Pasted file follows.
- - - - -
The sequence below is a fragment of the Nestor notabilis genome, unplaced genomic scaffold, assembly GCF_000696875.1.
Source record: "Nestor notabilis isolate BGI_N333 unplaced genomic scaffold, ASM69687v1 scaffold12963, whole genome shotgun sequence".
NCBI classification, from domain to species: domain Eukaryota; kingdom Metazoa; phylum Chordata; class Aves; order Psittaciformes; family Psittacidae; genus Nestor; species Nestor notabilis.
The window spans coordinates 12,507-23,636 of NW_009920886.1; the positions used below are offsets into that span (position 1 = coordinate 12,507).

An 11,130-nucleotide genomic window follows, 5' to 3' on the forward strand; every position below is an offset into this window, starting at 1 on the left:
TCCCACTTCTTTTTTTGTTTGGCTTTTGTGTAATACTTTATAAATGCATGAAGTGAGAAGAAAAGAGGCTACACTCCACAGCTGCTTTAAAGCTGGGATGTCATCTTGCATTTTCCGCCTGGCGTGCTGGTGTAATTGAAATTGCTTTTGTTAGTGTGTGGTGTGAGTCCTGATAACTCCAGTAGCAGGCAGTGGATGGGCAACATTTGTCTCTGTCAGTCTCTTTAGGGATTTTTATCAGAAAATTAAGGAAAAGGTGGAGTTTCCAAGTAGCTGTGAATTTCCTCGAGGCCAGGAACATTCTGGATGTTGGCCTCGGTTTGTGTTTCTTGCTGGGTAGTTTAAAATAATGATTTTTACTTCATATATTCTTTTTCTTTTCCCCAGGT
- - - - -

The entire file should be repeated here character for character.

The sequence below is a fragment of the Nestor notabilis genome, unplaced genomic scaffold, assembly GCF_000696875.1.
Source record: "Nestor notabilis isolate BGI_N333 unplaced genomic scaffold, ASM69687v1 scaffold12963, whole genome shotgun sequence".
NCBI classification, from domain to species: domain Eukaryota; kingdom Metazoa; phylum Chordata; class Aves; order Psittaciformes; family Psittacidae; genus Nestor; species Nestor notabilis.
The window spans coordinates 12,507-23,636 of NW_009920886.1; the positions used below are offsets into that span (position 1 = coordinate 12,507).

An 11,130-nucleotide genomic window follows, 5' to 3' on the forward strand; every position below is an offset into this window, starting at 1 on the left:
TCCCACTTCTTTTTTTGTTTGGCTTTTGTGTAATACTTTATAAATGCATGAAGTGAGAAGAAAAGAGGCTACACTCCACAGCTGCTTTAAAGCTGGGATGTCATCTTGCATTTTCCGCCTGGCGTGCTGGTGTAATTGAAATTGCTTTTGTTAGTGTGTGGTGTGAGTCCTGATAACTCCAGTAGCAGGCAGTGGATGGGCAACATTTGTCTCTGTCAGTCTCTTTAGGGATTTTTATCAGAAAATTAAGGAAAAGGTGGAGTTTCCAAGTAGCTGTGAATTTCCTCGAGGCCAGGAACATTCTGGATGTTGGCCTCGGTTTGTGTTTCTTGCTGGGTAGTTTAAAATAATGATTTTTACTTCATATATTCTTTTTCTTTTCCCCAGGT